All the way on the other side of the exhibition hall (quite a trek), you’ll find Badali Jewelry (booth 530 right next to the ZDN Zombie Defense Network). They have the most amazing Cthulhu jewelry. I own the Miskatonic class ring. This year they will reveal a new Necronomicon necklace.

Okay, last year I found an aisle that had three or four great steampunk vendors (I want to say there were on the fringes—far right or left of the floor), but seeing as the Comic Con hasn’t designated any stempunk section, I’ll have to hunt for it again. One vendor that is easy to find is Weta’s Dr. Grordbort (Booth 2615 sharing with Dark Horse). If you’ve never experienced Dr. Grordbort’s awesome ray guns, then you are not a true steampunker. These guns make you want to shed the internet for some steam and brass. So far I’ve picked up the tiny models of each gun (I still can’t afford the full sized ones).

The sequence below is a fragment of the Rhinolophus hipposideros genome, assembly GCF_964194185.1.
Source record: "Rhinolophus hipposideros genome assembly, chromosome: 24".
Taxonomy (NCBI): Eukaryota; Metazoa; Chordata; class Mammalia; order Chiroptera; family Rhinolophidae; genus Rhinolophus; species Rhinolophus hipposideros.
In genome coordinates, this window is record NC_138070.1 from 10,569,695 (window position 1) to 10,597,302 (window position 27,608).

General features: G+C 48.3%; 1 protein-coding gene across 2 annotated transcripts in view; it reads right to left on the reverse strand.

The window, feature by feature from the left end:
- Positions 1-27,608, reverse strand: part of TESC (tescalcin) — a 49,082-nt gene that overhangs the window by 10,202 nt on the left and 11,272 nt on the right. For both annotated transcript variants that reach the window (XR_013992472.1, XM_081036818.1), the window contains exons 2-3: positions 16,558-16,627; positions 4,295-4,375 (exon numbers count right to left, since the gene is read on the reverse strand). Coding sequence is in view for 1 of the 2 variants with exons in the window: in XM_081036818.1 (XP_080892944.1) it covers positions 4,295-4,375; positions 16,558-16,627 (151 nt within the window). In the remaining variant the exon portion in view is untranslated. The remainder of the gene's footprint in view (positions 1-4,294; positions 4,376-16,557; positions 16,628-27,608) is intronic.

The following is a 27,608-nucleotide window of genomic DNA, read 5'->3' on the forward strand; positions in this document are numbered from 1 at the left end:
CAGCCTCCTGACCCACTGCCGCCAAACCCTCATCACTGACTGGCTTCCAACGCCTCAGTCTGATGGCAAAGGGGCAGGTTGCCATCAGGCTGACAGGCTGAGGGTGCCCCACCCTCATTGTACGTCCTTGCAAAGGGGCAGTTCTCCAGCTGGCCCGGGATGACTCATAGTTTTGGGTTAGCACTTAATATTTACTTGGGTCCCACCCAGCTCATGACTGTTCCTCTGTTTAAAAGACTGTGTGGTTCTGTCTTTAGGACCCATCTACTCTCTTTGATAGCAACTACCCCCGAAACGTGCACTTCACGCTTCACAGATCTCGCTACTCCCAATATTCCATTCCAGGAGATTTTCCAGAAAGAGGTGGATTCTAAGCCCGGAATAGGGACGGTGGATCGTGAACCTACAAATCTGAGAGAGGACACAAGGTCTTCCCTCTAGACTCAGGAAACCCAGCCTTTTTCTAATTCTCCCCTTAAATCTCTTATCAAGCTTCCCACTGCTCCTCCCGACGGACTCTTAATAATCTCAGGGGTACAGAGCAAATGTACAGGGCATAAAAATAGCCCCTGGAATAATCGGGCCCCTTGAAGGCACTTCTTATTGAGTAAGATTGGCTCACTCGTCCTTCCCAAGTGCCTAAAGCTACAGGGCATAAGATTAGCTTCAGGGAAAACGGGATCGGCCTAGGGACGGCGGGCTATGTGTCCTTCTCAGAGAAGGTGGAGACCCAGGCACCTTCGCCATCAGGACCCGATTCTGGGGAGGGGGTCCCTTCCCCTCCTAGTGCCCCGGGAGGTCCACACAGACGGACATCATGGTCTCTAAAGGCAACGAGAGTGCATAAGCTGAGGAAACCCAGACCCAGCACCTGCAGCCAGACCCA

That’s pretty much it. I wander around, looking for eye catchers. If I can afford it, I’ll try to extend my Fantastic Four collection. But seeing as one issue in this range starts at a Ben Franklin, I often can’t afford these pleasures.

Enjoy the Comic Con and remember, pace yourself. That’s a big convention center.

Tim Kane

Is the Steampunk Mechanical Hand a Reality?

Rasputin's Steampunk Hand

Okay, so the mechanical construct Rasputin wore in the first Hellboy movie was actually a glove, but it illustrates the dream of steampunk aficionados everywhere: The Mechanical Hand. With today’s robotic technology, we should have Luke Skywalker hands. Right? But what about the heyday of the Victoria? Could gears make the cut?

Victorian Prosthesis

It turns out there was a macabre looking Victorian prosthesis on display in the London Science Museum. This construct of steel and brass articulates at the elbow via a spring, and the wrist joint rotates and moves up and down just like the real McCoy. The fingers curl up to grip items. This was the actual appearance, so the arm was most likely concealed with a glove.